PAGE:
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FIFA looks into bribery claims for World Cup vote

FIFA said today it will examine evidence from a British newspaper alleging that two FIFA executive committee members offered to sell their votes in World Cup bidding.

sports Updated: Oct 17, 2010 09:28 IST

FIFA said on Sunday it will examine evidence from a British newspaper alleging that two FIFA executive committee members offered to sell their votes in World Cup bidding. The Sunday Times filmed Amos Adamu of Nigeria and Oceania Football Confederation president Reynald Temarii of Tahiti asking for money to fund projects.

The reporters were posing as lobbyists for a consortium of American companies who wanted to help bring the World Cup back to the United States by winning December's vote. No money changed hands.

"The Sunday Times report today makes it clear, but it bears emphasis and repeating, that the USA Bid Committee had zero involvement with any aspect of the reporting that resulted in this story," U.S. Soccer Federation president Sunil Gulati, chairman of the USA Bid Committee, said in a statement to The Associated Press. "This is a matter that is totally under the governance of FIFA, and therefore we will have no further comment."

Adamu and Temarii, who could not be reached for comment, are on the 24-member committee which votes on the hosts of the 2018 and 2022 World Cups in Zurich in December's secret vote. "FIFA and the FIFA ethics committee have closely monitored the bidding process for the 2018 and 2022 FIFA World Cups and will continue to do so," world football's governing body said in a statement. "FIFA has already requested to receive all of the information and documents related to this matter, and is awaiting to receive this material.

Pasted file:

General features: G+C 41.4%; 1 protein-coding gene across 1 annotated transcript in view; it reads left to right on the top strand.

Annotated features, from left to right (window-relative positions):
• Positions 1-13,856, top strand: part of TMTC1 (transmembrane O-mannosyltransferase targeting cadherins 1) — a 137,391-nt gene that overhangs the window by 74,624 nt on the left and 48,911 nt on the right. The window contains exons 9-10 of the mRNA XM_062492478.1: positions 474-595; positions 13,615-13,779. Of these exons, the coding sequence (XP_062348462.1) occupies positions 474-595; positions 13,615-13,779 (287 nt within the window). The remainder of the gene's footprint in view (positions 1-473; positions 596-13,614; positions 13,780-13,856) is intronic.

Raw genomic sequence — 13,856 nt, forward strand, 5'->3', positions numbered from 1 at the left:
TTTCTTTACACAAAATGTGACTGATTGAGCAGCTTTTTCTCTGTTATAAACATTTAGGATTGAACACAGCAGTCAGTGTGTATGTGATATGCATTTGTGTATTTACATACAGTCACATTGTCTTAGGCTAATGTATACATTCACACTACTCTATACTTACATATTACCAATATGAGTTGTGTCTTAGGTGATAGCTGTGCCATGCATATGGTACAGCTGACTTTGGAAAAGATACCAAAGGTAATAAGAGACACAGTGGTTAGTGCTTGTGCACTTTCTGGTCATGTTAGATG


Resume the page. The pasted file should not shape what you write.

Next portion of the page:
"In any case, FIFA will immediately analyze the material available and only once this analysis has concluded will FIFA be able to decide on any potential next steps."

Bidding alongside the U.S. for 2022 are Australia, Japan, South Korea and Qatar. There are four European entrants in the 2018 race: English and Russia as well as joint bids by Belgium-Holland and Spain-Portugal.

Adamu was filmed telling reporters in London that he wanted $800,000 to build four artificial football pitches in his home country of Nigeria.

Adamu told the reporters he wanted the money paid to him personally, saying: "Certainly if you are to invest that, that means you also want the vote."

When the deal was sealed in Cairo last month, the U.S. was still bidding for both the 2018 and 2022 World Cup, but it announced on Friday that it was withdrawing from the contest for the earlier edition.

Adamu had offered a "guarantee" that he would vote for the Americans in the 2018 vote, but said they would be his second preference in '22.

"I've already given my word to some other bid," he was heard saying on the Sunday Times website.

The Sunday Times, which published videos on its subscription-based website, says Temarii wanted NZ$3 million ($2.3 million) to fund a football academy in Auckland. He also said backers of two other unnamed bidding countries had offered the FIFA vice president $10 million to $12 million to his Oceania confederation.

The Sunday Times said it was advised about how much they should offer as bribes by two other FIFA officials.

Referees' committee member Amadou Diakite said they should offer about $1 million.

Slim Aloulou, chairman of the disputes resolution committee, said they should not pay "peanuts," suggesting bribing members one million pounds each.

First Published: Oct 17, 2010 09:25 IST